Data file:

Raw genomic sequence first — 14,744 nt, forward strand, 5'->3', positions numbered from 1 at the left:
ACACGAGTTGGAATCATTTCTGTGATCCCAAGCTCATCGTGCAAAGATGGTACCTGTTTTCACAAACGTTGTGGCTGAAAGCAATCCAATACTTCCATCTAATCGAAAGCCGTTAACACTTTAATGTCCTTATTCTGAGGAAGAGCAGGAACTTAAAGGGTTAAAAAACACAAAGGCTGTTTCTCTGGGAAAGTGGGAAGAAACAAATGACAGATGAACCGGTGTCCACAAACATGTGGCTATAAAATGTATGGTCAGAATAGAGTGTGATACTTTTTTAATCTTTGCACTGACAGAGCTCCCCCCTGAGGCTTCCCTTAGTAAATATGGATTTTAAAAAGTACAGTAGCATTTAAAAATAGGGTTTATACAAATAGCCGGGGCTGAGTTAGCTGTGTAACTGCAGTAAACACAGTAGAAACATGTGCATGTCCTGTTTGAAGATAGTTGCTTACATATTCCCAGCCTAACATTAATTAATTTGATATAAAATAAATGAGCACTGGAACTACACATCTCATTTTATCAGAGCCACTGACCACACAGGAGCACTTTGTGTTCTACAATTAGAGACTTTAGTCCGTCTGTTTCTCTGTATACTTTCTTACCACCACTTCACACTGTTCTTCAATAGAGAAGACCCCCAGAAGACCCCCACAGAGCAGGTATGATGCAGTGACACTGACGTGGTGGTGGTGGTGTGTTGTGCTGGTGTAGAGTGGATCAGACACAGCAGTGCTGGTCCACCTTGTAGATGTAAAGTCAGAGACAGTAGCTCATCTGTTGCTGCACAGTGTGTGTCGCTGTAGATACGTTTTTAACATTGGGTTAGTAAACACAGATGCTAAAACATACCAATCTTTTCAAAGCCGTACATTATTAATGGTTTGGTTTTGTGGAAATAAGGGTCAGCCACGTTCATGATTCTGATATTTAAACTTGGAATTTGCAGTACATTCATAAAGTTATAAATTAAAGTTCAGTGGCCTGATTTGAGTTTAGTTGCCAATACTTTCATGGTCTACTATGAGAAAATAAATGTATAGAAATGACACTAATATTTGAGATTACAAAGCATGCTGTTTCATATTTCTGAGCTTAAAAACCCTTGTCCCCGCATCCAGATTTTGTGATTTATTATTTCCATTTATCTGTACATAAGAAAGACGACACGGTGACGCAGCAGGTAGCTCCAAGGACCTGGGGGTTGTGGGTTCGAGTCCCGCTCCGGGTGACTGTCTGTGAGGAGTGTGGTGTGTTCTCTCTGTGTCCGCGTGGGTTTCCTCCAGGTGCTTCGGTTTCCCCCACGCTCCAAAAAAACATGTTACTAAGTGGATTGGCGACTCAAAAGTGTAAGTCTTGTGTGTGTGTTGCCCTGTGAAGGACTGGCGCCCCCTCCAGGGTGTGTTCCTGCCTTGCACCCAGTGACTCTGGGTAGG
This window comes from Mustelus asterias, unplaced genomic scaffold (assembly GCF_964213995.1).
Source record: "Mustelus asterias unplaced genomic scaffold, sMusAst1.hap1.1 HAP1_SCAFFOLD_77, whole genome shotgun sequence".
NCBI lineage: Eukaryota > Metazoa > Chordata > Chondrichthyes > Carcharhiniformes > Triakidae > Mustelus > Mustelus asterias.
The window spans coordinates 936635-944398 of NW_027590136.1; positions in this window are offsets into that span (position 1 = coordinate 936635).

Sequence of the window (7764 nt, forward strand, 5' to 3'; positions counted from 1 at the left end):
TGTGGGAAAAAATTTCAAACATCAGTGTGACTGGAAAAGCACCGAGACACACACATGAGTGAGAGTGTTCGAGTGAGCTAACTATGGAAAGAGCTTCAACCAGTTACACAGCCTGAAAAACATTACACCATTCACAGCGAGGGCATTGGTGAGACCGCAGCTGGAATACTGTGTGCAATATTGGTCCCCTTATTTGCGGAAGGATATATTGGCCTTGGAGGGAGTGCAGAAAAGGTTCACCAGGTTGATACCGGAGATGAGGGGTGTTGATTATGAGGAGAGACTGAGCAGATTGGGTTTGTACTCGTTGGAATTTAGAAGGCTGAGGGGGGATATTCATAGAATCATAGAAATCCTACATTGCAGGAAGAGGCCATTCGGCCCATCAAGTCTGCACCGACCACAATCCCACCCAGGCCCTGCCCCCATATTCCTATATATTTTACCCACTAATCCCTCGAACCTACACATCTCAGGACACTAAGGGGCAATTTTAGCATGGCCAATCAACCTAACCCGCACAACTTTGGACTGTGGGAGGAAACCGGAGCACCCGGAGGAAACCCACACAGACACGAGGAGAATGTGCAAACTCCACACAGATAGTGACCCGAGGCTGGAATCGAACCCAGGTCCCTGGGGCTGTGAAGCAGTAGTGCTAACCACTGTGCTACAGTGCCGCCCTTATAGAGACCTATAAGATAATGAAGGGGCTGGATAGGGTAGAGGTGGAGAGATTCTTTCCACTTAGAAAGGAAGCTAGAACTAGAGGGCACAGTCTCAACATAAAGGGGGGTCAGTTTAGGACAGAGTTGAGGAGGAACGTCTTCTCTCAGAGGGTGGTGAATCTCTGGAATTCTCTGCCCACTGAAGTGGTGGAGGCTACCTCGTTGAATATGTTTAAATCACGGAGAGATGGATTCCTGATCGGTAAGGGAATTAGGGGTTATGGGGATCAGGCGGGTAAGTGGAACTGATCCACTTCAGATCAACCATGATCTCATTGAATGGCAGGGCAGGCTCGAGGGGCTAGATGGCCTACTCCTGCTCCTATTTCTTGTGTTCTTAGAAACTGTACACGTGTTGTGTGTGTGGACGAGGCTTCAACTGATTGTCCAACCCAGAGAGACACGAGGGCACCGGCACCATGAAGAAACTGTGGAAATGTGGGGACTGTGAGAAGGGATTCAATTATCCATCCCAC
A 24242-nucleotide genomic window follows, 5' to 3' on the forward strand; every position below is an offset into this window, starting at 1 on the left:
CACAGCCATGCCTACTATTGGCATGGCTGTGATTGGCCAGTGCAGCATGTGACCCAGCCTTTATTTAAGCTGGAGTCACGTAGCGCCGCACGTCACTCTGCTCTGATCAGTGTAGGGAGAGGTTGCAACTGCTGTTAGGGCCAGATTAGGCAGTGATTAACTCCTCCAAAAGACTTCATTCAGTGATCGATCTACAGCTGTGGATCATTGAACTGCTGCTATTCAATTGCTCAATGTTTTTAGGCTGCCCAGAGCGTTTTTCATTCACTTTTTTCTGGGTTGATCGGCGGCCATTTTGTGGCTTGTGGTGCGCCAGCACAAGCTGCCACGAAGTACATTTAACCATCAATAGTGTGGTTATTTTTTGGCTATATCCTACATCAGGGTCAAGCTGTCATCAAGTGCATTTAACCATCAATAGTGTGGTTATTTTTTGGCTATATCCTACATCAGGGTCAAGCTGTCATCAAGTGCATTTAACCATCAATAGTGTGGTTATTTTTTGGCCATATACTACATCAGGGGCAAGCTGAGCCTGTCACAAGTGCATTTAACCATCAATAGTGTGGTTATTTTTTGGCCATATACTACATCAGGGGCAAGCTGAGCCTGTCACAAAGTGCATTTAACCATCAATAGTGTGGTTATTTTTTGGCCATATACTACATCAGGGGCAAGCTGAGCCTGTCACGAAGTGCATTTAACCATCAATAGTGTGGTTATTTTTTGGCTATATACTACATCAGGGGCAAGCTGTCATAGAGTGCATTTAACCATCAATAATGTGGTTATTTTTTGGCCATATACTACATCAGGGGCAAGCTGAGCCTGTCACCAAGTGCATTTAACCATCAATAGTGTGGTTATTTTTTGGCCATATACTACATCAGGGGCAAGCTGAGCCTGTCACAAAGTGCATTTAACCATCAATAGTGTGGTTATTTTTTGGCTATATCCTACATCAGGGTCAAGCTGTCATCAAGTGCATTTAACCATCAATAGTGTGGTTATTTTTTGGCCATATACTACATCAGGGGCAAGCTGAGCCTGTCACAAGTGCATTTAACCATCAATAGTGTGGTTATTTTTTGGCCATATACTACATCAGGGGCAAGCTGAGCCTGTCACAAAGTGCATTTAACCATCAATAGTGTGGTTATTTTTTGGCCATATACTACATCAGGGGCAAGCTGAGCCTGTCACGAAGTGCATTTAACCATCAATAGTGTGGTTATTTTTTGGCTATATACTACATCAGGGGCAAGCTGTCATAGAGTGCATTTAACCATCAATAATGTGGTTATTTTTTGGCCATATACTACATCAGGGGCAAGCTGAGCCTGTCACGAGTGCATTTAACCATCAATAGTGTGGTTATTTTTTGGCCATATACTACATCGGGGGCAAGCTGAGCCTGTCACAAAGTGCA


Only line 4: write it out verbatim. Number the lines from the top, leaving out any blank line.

Source record: "Mustelus asterias unplaced genomic scaffold, sMusAst1.hap1.1 HAP1_SCAFFOLD_77, whole genome shotgun sequence".